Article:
Bullying most prevalent in middle school, report finds
CHARLESTON, W.Va. -- West Virginia students are most likely to be bullied and harassed in middle school, according to a new report.
Slightly more than half of all reported incidents of bullying, harassment and intimidation happened at middle schools across the state. High schools reported 26 percent of bullying cases, while elementary schools had the fewest bullying incidents -- 18 percent.
"The middle schools, that's where it occurs," said state schools Superintendent Jim Phares. "Part of it is the growth and lack of maturity of the students."
West Virginia schools reported 6,313 cases in which students were disciplined for bullying, harassment and intimidation during the 2011-12 school year, the latest period for which data are available.
Bullying made up about 3 percent of all disciplinary infractions at schools statewide.
About a third of those bullying reports involved harassment based on race, religion, gender or ethnicity.
Nearly three quarters -- 73 percent -- of students disciplined for bullying were boys.
Phares said no student should be subjected to bullying.
"All of our kids have the right to go to school and feel safe and not be pushed around," said Phares, who presented the bullying report to a joint House-Senate education subcommittee Tuesday.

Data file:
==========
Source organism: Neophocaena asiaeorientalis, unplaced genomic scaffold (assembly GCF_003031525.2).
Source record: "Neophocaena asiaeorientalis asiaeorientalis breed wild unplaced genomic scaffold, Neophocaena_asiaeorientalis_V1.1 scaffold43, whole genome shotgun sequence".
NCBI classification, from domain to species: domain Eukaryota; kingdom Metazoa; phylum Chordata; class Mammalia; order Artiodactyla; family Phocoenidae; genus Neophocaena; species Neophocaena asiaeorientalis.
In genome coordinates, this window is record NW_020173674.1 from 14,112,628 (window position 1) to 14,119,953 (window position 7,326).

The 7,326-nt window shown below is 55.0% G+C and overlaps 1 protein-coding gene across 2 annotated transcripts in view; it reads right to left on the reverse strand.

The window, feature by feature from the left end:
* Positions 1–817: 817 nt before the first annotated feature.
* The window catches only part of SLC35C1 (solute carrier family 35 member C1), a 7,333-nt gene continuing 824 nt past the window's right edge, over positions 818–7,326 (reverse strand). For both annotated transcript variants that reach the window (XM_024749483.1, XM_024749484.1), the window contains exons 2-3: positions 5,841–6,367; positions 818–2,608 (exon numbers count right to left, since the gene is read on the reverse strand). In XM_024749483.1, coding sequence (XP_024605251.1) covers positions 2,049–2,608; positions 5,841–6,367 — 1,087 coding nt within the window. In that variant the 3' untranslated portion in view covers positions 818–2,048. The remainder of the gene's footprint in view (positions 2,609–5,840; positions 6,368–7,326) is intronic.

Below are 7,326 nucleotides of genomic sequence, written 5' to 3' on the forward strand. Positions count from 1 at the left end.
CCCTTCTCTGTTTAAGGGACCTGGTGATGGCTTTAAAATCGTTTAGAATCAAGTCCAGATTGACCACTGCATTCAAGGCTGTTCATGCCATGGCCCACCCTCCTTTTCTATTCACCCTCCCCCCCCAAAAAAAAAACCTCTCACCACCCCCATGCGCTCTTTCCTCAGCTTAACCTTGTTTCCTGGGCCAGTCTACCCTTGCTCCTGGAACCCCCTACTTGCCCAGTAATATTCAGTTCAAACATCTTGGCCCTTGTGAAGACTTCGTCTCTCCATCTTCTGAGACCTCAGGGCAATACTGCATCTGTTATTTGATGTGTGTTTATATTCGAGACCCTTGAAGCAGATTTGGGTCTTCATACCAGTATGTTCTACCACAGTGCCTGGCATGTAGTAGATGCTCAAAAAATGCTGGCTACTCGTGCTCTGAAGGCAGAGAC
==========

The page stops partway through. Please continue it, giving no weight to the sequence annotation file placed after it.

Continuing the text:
Upshur County schools had the highest bullying rate, followed by Mingo, Gilmer, Lewis and Pocahontas counties.
Kanawha County, the largest school system in West Virginia, had a lower rate but reported the largest number of bullying incidents at 900 during the 2011-12 school year. Cabell County had the next highest number at 406.
The report recommends that schools can best prevent bullying by improving all student behavior and "overall conditions for learning." School assemblies and "one-shot" class lessons are less effective, according to the report.
The report also suggests that teachers receive extra training on how to promote appropriate student behavior and handle bullying incidents. Students disciplined for bullying should serve suspensions in school -- instead of being sent home -- so they're "not deprived of needed supports," according the report.
"We're already doing all kinds of professional development and special programs," Phares told state lawmakers.
Phares, who has reviewed preliminary bullying data for the past school year, expects the number of incidents to decline in next year's report.
In March, Gov. Earl Ray Tomblin established a 19-member Middle School Commission that will examine ways to improve student achievement. Phares said the commission also would study ways to curb bullying at middle schools.
Reach Eric Eyre at email@example.com or 304-348-4869.